Insights From Leading Edge

Monthly Archives: March 2015

IFTLE 234 IBM to Share Technology with China; More on Apple A9 Business; Fujitsu puts liquid Cooling in Smartphones

By Dr. Phil Garrou, Contributing Editor

IBM to share technology with China

In IFTLE 222, we discussed the recent announcement by China that they are becoming a major predator of the IC business. This is exemplified by recent acquisitions of STATSChipPAC (see IFTLE 222)(link),  FlipChip Int (FCI) (link) and Omnivision.

Now, according to Reuters, IBM Corp has announced that they will share technology with Chinese firms and will actively help build China’s industry. “IBM’s new approach allows Chinese companies to build everything from semiconductor chips and servers based on IBM architecture, to the software that runs on those machines”.

Apple A9 Orders Shift to TSMC

EE Times reports that TSMC will take more orders for Apple’s A9 processor (for the iPhone 6S) at the expense of Samsung, which reportedly is having yield problems. Apple originally gave Samsung about 80% of the A9 orders and the rest to TSMC. Now reports are that TSMC will get about 70% of Apple’s overall business starting in the third quarter of 2015 (see previous discussions in IFTLE 228).

There are reports that TSMC’s 16nm yield is better than Samsung’s 14nm yield (both using finfet technology).

This will be the first time that Apple has split the foundry service of the same processor at two suppliers. Equipment and materials will likely see rush orders from TSMC to meet demand. TSMC will also need to work more closely with OSATS such as ASE and SPIL for the full solution.

Because of the reported overheating issue in Qualcomm’s 20nm Snapdragon being made at TSMC,  Qualcomm is reportedly cutting its 20nm orders at TSMC and is accelerating its transition to 14/16nm at Samsung. Since Qualcomm accounts for 40% to 50% of TSMC’s 20nm demand, this will have a significant impact on TSMC revenue.

This has also caused issues at Sony who recently reported overheating Issues were stalling release of Sony’s Xperia Z4 smartphone (link).

“The Xperia Z4 is expected to be an extremely thin smartphone; thus the need for successful heat dissipation is important. The Xperia Z4 tablet is also powered by the Snapdragon 810; however, there is more surface area for heat dissipation on this 10-inch tablet than the small smartphone”.

Fujitsu Puts Liquid Cooling in Smartphones

Many manufacturers struggle with removal of heat from chips in phones and tablets. Unless that heat is removed, hotspots can form when devices are in use, causing thermal damage.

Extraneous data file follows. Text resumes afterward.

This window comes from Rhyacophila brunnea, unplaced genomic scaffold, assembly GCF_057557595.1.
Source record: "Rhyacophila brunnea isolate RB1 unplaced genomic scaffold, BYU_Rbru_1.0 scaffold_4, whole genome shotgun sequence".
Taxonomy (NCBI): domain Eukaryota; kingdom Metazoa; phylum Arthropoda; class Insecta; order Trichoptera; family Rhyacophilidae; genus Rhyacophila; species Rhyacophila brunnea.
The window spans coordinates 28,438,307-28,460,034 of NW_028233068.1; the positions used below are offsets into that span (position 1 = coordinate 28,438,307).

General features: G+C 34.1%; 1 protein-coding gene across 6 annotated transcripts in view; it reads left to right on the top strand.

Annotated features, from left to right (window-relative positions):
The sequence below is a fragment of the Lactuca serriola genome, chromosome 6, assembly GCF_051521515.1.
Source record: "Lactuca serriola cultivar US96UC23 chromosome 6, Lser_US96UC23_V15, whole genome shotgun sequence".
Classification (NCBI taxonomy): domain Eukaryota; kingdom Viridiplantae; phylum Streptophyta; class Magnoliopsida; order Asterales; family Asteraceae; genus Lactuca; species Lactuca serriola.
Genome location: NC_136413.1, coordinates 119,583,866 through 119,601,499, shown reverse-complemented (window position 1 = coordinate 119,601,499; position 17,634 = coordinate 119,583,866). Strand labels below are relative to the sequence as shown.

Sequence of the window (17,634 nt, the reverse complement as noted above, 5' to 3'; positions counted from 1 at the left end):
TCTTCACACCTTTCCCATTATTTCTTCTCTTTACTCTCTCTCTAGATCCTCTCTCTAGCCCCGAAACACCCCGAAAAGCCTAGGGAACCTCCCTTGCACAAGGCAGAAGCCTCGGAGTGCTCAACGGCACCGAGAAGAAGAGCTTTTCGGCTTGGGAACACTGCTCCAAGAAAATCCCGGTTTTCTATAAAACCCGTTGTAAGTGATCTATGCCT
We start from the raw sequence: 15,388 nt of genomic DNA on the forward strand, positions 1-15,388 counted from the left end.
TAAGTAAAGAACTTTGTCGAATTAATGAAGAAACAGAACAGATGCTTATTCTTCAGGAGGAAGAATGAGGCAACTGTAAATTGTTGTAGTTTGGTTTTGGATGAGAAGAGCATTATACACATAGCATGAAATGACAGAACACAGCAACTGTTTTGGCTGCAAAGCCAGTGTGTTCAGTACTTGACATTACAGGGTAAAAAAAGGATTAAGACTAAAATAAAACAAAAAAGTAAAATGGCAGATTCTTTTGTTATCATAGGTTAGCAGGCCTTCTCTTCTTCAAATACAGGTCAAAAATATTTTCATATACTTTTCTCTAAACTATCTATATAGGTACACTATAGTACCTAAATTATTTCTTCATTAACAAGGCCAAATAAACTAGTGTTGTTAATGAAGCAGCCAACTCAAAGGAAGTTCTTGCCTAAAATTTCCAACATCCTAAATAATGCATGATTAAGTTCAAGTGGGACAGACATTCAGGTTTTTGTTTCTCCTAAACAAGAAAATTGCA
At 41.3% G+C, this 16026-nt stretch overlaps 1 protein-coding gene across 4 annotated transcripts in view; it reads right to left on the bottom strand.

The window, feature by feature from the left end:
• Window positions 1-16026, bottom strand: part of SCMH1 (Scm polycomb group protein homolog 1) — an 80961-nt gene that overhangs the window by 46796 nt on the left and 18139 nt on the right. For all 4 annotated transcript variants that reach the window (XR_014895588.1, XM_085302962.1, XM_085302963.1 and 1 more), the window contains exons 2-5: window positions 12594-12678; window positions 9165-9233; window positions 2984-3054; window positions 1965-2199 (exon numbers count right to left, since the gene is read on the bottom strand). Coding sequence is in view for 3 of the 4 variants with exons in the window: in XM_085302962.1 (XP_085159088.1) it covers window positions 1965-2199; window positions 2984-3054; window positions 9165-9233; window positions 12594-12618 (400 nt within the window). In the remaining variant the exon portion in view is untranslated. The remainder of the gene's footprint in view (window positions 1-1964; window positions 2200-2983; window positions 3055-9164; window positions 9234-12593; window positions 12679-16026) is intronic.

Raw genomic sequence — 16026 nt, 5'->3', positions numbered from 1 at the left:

Engineers at Fujitsu have now developed a liquid cooling solution for smartphone devices (link).

Fujitsu has built a microscale heat pipe, less than 1mm thick. It’s comprised of two parts — the first is an evaporator that absorbs heat from a heat source and the second is a condenser that dissipates the heat away, with the two parts connected by pipes.



Capillary action to drive flow. Inside Fujitsu’s device, the tubes are filled with pores that are just the right size to get fluid to circulate. Fujitsu reports that “Compared to the previous thin heat pipes and material of highly thermal conductive sheets, this new device allows for approximately five times greater heat transfer,” The technology allows CPUs and other parts to function at low temperatures while preventing heat concentration within localized areas. Fujitsu reports the technology should make its way into smartphones around 2017. Fujitsu adds that it’s also looking into potential applications in communications infrastructure, medical equipment, and wearable devices.

For all the latest on 3DIC and advanced packaging, stay linked to IFTLE…

IFTLE 233 Package Shrinkage Continues with ASE FOCLP

By Dr. Phil Garrou, Contributing Editor

The IMAPS Device Packaging Conference in Ft McDowell, AZ is an annual meeting where we have grown to expect major new technical introductions from the OSAT and materials community. This year’s meeting was no exception with key new package introductions from Amkor and ASE. This week we’ll look at the ASE FOCLP (fan out chips last package) and next week we’ll take a look at the new offerings from Amkor.


We’re all aware that miniaturization has driven our industry  for decades until we finally reached the WLCSP (wafer level chip size package) where the size of the package became the size of the chip. At this point we all looked at the vertical dimension and became focused on stacking chips (to gain x,y area) or thinning chips and package to produce thinner lap tops and or  cell phones.

John Hunt offered this interesting slide showing the thinning of the Apple I phone plotted against the increase in use of WLPs.